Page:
LONDON • British cyclist Chris Froome said yesterday that tests he took after winning the Tour de France proved that he does not use performance-enhancing drugs. But at least one rival coach said the results would not silence the doubters.
The tests were carried out at the GlaxoSmithKline Human Performance Lab in London in August, a few weeks after the Tour. The results he released suggest that a huge weight loss could help explain his rapid rise from 2007, when at 22 he was a rough diamond at best, to Tour champion in 2013 and this year.
During this year's race, he was accused of doping by former riders, reporters and fans. The Tour has been beset by doping scandals for almost 20 years.
Some fans even threw urine at Froome, who has always vigorously denied doping, as the race's atmosphere turned sour.
"The figures make one thing very clear to me, if I ever needed any reminder," Froome said.
Team Sky can take reassurance that Chris Froome's figures do stack up. The British cyclist hit the scales at 75.6kg in 2007 and slimmed down to a racing trim of 67kg this year, while maintaining a similar sustained power output.
"Natural ability is only one piece of the puzzle of what it takes to win an event like the Tour de France.
"I have always prided myself on my work ethic, dedication and perseverance."
Frederic Grappe, performance director at French team FDJ, said the best way to assess Froome's performance would be to release his power output data over the years. "The tests are a step in the right direction but it's not accurate enough," he added.
One indicator, however, suggested Froome is not a donkey turned into a race horse - the "VO2 max", which is the maximum rate of oxygen consumption.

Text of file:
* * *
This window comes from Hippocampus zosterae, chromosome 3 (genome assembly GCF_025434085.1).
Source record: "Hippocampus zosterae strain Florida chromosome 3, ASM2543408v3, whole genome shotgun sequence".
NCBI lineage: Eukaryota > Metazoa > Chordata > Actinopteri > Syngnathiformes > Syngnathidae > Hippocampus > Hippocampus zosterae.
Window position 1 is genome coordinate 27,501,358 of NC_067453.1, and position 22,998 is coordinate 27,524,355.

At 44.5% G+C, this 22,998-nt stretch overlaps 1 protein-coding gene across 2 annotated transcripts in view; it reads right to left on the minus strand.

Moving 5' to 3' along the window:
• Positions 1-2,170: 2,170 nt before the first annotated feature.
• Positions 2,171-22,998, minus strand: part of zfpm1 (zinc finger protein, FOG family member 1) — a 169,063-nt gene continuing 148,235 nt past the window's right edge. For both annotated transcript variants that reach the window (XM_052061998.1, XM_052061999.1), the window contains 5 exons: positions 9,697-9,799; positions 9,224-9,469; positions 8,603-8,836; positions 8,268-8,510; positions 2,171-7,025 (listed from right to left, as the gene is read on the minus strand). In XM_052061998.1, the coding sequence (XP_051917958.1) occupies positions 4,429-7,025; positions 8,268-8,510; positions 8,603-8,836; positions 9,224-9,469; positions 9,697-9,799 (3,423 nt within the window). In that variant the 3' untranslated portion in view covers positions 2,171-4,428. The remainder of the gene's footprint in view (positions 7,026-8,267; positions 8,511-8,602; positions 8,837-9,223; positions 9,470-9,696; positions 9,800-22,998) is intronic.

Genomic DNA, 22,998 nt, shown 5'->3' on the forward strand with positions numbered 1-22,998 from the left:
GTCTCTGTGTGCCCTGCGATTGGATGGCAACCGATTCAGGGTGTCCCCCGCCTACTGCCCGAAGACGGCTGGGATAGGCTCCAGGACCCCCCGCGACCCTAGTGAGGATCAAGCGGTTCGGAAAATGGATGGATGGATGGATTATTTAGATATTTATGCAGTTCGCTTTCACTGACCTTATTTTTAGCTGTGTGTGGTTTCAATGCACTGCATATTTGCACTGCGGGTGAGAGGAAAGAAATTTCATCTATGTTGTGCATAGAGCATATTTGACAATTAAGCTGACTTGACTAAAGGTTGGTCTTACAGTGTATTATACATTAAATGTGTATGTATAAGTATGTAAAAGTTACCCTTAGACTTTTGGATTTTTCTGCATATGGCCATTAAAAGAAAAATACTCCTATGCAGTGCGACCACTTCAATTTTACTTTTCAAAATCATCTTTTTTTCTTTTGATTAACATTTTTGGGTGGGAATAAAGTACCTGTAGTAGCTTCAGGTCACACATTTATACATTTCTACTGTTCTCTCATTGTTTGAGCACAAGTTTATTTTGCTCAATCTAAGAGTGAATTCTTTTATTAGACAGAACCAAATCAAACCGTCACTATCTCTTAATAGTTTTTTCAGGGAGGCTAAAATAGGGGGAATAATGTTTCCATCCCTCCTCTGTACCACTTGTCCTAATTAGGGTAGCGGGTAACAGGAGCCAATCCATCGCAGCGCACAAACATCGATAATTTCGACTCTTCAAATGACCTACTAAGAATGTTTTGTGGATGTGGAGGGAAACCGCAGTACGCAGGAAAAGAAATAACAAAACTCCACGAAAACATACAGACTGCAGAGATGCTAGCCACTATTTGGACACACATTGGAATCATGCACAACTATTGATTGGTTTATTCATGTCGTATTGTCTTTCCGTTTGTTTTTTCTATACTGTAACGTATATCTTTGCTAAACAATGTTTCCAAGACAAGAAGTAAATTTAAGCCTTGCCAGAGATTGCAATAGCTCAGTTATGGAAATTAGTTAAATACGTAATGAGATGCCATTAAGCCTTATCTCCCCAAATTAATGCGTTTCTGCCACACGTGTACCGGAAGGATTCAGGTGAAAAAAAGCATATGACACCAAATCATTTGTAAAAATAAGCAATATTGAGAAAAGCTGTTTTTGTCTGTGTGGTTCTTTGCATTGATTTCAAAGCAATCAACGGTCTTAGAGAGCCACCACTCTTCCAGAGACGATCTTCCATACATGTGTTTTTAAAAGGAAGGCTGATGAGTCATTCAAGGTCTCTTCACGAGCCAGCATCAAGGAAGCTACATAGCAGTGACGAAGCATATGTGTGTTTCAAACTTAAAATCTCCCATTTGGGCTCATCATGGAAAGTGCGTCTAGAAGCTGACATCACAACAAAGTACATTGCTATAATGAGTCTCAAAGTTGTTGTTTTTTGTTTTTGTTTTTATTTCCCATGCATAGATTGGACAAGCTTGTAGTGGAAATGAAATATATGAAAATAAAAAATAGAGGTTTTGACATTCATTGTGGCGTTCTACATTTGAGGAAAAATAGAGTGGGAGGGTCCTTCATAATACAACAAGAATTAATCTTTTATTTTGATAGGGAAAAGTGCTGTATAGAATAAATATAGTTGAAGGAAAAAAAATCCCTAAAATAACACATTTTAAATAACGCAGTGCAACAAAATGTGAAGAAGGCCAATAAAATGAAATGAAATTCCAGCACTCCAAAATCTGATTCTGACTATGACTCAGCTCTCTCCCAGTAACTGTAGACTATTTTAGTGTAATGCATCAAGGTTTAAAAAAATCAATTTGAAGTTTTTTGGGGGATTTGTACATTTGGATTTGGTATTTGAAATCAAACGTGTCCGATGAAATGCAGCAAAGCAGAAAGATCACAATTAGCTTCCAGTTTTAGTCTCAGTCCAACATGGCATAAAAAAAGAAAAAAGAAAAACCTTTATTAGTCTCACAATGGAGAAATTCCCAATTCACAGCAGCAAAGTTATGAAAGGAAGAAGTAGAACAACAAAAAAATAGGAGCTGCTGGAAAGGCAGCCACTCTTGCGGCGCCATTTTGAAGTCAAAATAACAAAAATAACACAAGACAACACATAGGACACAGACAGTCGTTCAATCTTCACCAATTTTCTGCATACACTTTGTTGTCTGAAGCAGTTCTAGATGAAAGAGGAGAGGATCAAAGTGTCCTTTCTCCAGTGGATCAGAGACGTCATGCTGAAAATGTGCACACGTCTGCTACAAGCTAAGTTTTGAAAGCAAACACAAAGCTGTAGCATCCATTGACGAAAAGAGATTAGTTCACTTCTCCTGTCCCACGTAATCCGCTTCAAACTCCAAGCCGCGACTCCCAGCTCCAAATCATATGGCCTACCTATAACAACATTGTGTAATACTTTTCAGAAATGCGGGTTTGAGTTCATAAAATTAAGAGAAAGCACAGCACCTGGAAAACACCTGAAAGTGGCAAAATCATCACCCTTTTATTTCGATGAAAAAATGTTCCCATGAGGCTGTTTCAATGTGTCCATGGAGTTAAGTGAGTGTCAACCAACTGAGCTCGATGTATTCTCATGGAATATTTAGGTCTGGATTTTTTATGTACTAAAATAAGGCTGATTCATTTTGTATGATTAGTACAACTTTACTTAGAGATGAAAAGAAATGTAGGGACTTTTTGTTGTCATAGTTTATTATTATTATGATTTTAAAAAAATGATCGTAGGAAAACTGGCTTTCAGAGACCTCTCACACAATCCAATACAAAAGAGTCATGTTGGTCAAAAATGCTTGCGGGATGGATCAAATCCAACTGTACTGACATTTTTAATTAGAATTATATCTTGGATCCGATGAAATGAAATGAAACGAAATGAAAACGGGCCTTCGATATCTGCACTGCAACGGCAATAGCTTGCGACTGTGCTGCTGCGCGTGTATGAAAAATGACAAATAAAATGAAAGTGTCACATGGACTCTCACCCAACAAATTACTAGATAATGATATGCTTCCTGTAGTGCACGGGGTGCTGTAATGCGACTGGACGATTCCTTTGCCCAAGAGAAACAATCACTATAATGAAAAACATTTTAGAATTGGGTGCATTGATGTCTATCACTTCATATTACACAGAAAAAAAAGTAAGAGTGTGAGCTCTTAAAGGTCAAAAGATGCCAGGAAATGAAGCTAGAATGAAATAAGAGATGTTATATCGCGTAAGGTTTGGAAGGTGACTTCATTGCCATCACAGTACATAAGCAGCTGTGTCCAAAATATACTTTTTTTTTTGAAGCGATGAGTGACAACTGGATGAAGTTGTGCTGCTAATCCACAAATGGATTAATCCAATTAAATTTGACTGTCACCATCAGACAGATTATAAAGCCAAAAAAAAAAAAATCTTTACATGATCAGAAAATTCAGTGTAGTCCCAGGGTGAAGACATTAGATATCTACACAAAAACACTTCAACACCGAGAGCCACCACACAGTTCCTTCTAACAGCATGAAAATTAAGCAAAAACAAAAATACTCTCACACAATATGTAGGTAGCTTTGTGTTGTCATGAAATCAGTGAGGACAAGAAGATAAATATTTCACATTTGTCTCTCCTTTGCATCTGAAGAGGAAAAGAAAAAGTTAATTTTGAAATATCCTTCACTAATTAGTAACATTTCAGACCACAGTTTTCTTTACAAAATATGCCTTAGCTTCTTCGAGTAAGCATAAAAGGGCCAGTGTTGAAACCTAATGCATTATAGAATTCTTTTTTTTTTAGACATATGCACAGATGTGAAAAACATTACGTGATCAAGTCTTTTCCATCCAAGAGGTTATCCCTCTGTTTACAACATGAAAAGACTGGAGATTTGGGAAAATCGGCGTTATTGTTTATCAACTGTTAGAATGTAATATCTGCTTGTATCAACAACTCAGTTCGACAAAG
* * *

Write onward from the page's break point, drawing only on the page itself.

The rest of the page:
The higher the reading, the fitter the athlete.
"One thing is sure, his VO2 max suggests he has the engine to achieve what he's achieved," said Grappe.
Froome's VO2 max was measured at 84.6 ml/kg/min, equivalent to 88.2 when adjusted to his Tour de France weight. "It is possible that it is even higher because, very often, the numbers we have from outdoor tests are higher than the ones conducted in labs," Grappe explained.
But the Frenchman said more could have been done to silence the doubters. "We don't have a lot of data," he said. "For instance, we don't have the gross efficiency, which is key in determining the profile of a rider."
The Journal of Science and Cycling defines gross efficiency as the "ratio of work generated to the total metabolic energy cost".
Another much debated figure during this year's Tour was Froome's power - the rate at which he can expend energy - and power-to-weight ratio.
All teams use power meters to assess their riders' performance, and some experts say their data can show that a rider is cheating.
Froome calls them "clowns", however, and his Sky team's manager Dave Brailsford says it is "pseudo-science".